Phone Calls & Phone Usage Policy
The only phone calls that inmates are allowed to make are made through a jail approved pre-paid phone account or phone card . Phone calls made in jail are typically more costly than phone calls made at home. There is no limit to when you can make phone calls, how long you can talk, and how often you can make calls, but bear in mind that every inmate wants to use the phone too, so they can call their family. If you break the jail rules, phone privileges might get cut back or eliminated completely, as part of the punishment.
The Anderson County Jail phone number is: 785-448-5678
Sending Mail to Inmates
Any mail that you send to an inmate has to be mailed using the US Postal Service. You must not use any other type of delivery. You must print the name, inmate ID, and the address of the jail on the letter that you send. Don’t mail anything in a box or package, padded envelope, plastic bag, or an envelope with metal in it. All mail that you send to inmates is opened and inspected by the jail staff, and the mail will get returned if they decide it is inappropriate.
Use this address when sending a letter to someone incarcerated at Anderson County Jail:
Anderson County Jail
135 East 5Th Avenue
Garnett, KS 66032
Here is how you should address the letter:
[INMATE'S FULL NAME]
Anderson County Jail
135 East 5Th Avenue
Garnett, KS 66032
The Anderson County Jail inmate mail policy changes frequently, so we suggest that you review the official Anderson County Jail site before send a letter to someone in jail there.
Get A Lawyer
When you get arrested, you should know you still have rights, and an important one is your right to request a lawyer. Remember that you may be limited to the amount of phone calls you can make, so make sure to get a friend or relative to find a lawyer for you. You’re probably asking yourself ‘do I really need a lawyer?’ You can represent yourself if you reall want to, but, a criminal defense attorney will advise you about your rights, protect your interests and help you find your way through the legal system that you are now faced with. The sooner you hire a lawyer to represent you and work on your case, the better off you’ll be.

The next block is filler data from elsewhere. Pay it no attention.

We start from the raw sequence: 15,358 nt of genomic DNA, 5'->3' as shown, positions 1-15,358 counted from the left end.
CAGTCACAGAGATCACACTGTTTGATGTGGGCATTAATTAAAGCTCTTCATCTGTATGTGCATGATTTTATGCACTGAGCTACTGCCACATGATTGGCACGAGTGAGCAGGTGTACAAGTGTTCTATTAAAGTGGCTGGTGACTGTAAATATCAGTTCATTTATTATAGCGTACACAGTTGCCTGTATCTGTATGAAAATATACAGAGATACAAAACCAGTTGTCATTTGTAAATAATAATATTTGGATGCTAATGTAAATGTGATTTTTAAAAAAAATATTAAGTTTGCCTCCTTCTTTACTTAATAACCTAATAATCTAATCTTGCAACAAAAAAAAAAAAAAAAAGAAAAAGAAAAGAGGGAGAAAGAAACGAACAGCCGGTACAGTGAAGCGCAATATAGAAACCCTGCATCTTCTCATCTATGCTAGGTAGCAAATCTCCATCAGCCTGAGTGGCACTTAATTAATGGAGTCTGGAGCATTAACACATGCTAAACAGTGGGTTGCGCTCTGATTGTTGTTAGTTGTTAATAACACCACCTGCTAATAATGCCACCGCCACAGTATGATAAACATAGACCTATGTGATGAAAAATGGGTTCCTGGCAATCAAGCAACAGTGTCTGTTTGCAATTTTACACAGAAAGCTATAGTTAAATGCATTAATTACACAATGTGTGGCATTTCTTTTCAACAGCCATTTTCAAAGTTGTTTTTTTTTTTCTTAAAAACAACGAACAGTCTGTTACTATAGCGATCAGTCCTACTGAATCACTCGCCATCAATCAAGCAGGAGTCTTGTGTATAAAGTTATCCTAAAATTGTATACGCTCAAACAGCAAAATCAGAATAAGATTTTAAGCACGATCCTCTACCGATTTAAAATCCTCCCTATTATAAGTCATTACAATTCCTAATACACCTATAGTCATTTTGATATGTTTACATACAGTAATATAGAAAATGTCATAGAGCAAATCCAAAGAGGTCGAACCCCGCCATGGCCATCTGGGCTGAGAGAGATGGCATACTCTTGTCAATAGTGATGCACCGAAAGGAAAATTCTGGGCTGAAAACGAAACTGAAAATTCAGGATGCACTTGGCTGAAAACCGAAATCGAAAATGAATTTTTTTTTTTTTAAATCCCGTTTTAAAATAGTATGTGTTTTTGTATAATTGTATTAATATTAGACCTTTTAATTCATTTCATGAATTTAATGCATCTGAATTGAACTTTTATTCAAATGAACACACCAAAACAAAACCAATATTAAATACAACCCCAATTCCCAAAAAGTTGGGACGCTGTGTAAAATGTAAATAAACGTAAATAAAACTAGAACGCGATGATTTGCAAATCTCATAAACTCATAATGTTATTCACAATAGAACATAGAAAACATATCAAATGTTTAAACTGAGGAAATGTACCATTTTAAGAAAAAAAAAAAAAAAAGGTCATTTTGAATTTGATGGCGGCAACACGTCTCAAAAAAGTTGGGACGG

For more detailed information on how to find an attorney, visit: Find an Attorney
If you can’t afford a lawyer, you will be given a public defender for a lawyer. In addition, the Public Defender Office has a number of staff such as independent investigators, crime scene and forensics experts as well as social case workers. All Public Defenders are real attorneys that are admitted to the Kansas State Bar Association and are licensed to practice law and represent you in court.
Have you ever had to use a court appointed attorney or Public Defender? What was your experience?
All court records are are public record and are available upon request to anyone who requests them – not just the person who they pertain to. They include a case file containing a docket sheet and every motions, documents, and evidence filed in the course of your case. You, and anyone else, can access your court case records using the online service, or at the Anderson County Clerk of Court.
Clerk of Court
The Clerk of Court is a member of the court who manages court records. The Clerk of Court also administer the oath when court is in session, and also read the court verdict when the jury has finished deliberations. All court records associated with your case are kept at the Anderson County Clerk of Court.
Court fees are all costs associated with your court case, for example filing fees, motion and claim fees, and court charges. If you don’t have the money to pay these fees and have been assigned a Public Defender, you may not have to pay the fees.
The Anderson County magistrate is the judge that presides over your case in court. Magistrates do several different things, which include setting your bail amount, issuing warrants for arrest, and acting as the presiding judge over first court appearances and detention proceedings.
Your pre-sentencing report is put together to include your background information and information about the defendant’s life and history, which the magistrate judge will review and take into consideration when deciding on the sentence. Information will be requested from the person on trial, his or her family members, and if necessary the victim. Bear in mind you are allowed to ask to receive your own copy of the pre-sentencing report before sentencing, so you have the opportunity to review it and correct any mistakes.